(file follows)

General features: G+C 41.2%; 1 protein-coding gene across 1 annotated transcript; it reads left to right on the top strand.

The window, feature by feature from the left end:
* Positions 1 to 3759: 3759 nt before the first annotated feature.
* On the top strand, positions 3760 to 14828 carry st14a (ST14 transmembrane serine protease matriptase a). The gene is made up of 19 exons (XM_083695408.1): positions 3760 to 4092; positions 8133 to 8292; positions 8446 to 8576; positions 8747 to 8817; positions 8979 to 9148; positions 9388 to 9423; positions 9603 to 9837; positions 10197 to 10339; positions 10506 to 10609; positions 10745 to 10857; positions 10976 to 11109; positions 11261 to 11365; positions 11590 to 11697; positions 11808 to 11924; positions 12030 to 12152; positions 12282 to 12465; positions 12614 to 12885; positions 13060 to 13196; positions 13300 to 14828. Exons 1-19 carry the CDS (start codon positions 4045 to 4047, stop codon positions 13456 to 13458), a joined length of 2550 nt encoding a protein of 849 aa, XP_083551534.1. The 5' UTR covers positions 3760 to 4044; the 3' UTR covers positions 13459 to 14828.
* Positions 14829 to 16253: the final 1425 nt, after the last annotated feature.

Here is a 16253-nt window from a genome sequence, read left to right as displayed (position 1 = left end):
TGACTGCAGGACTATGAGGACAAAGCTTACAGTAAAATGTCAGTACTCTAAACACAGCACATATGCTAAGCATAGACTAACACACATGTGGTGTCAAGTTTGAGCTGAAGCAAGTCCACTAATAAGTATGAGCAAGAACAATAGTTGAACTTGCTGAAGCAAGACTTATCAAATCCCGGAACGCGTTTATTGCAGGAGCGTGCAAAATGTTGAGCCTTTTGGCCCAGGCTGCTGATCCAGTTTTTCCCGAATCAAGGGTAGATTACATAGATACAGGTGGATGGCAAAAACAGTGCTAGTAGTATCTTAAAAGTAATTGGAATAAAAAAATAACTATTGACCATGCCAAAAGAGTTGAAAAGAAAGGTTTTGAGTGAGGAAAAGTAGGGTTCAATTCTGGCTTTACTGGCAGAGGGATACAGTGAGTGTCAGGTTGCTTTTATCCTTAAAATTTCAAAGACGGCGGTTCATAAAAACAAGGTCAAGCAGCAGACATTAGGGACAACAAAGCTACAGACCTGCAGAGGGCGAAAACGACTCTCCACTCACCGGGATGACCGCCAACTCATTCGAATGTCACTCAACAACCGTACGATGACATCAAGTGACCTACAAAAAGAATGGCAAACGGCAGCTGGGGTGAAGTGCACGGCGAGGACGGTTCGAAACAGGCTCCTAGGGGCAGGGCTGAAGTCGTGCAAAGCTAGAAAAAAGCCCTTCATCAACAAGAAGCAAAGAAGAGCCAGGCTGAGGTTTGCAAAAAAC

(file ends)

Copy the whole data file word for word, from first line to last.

General features: G+C 41.2%; 1 protein-coding gene across 1 annotated transcript; it reads left to right on the top strand.

The window, feature by feature from the left end:
* Positions 1 to 3759: 3759 nt before the first annotated feature.
* On the top strand, positions 3760 to 14828 carry st14a (ST14 transmembrane serine protease matriptase a). The gene is made up of 19 exons (XM_083695408.1): positions 3760 to 4092; positions 8133 to 8292; positions 8446 to 8576; positions 8747 to 8817; positions 8979 to 9148; positions 9388 to 9423; positions 9603 to 9837; positions 10197 to 10339; positions 10506 to 10609; positions 10745 to 10857; positions 10976 to 11109; positions 11261 to 11365; positions 11590 to 11697; positions 11808 to 11924; positions 12030 to 12152; positions 12282 to 12465; positions 12614 to 12885; positions 13060 to 13196; positions 13300 to 14828. Exons 1-19 carry the CDS (start codon positions 4045 to 4047, stop codon positions 13456 to 13458), a joined length of 2550 nt encoding a protein of 849 aa, XP_083551534.1. The 5' UTR covers positions 3760 to 4044; the 3' UTR covers positions 13459 to 14828.
* Positions 14829 to 16253: the final 1425 nt, after the last annotated feature.

Here is a 16253-nt window from a genome sequence, read left to right as displayed (position 1 = left end):
TGACTGCAGGACTATGAGGACAAAGCTTACAGTAAAATGTCAGTACTCTAAACACAGCACATATGCTAAGCATAGACTAACACACATGTGGTGTCAAGTTTGAGCTGAAGCAAGTCCACTAATAAGTATGAGCAAGAACAATAGTTGAACTTGCTGAAGCAAGACTTATCAAATCCCGGAACGCGTTTATTGCAGGAGCGTGCAAAATGTTGAGCCTTTTGGCCCAGGCTGCTGATCCAGTTTTTCCCGAATCAAGGGTAGATTACATAGATACAGGTGGATGGCAAAAACAGTGCTAGTAGTATCTTAAAAGTAATTGGAATAAAAAAATAACTATTGACCATGCCAAAAGAGTTGAAAAGAAAGGTTTTGAGTGAGGAAAAGTAGGGTTCAATTCTGGCTTTACTGGCAGAGGGATACAGTGAGTGTCAGGTTGCTTTTATCCTTAAAATTTCAAAGACGGCGGTTCATAAAAACAAGGTCAAGCAGCAGACATTAGGGACAACAAAGCTACAGACCTGCAGAGGGCGAAAACGACTCTCCACTCACCGGGATGACCGCCAACTCATTCGAATGTCACTCAACAACCGTACGATGACATCAAGTGACCTACAAAAAGAATGGCAAACGGCAGCTGGGGTGAAGTGCACGGCGAGGACGGTTCGAAACAGGCTCCTAGGGGCAGGGCTGAAGTCGTGCAAAGCTAGAAAAAAGCCCTTCATCAACAAGAAGCAAAGAAGAGCCAGGCTGAGGTTTGCAAAAAAC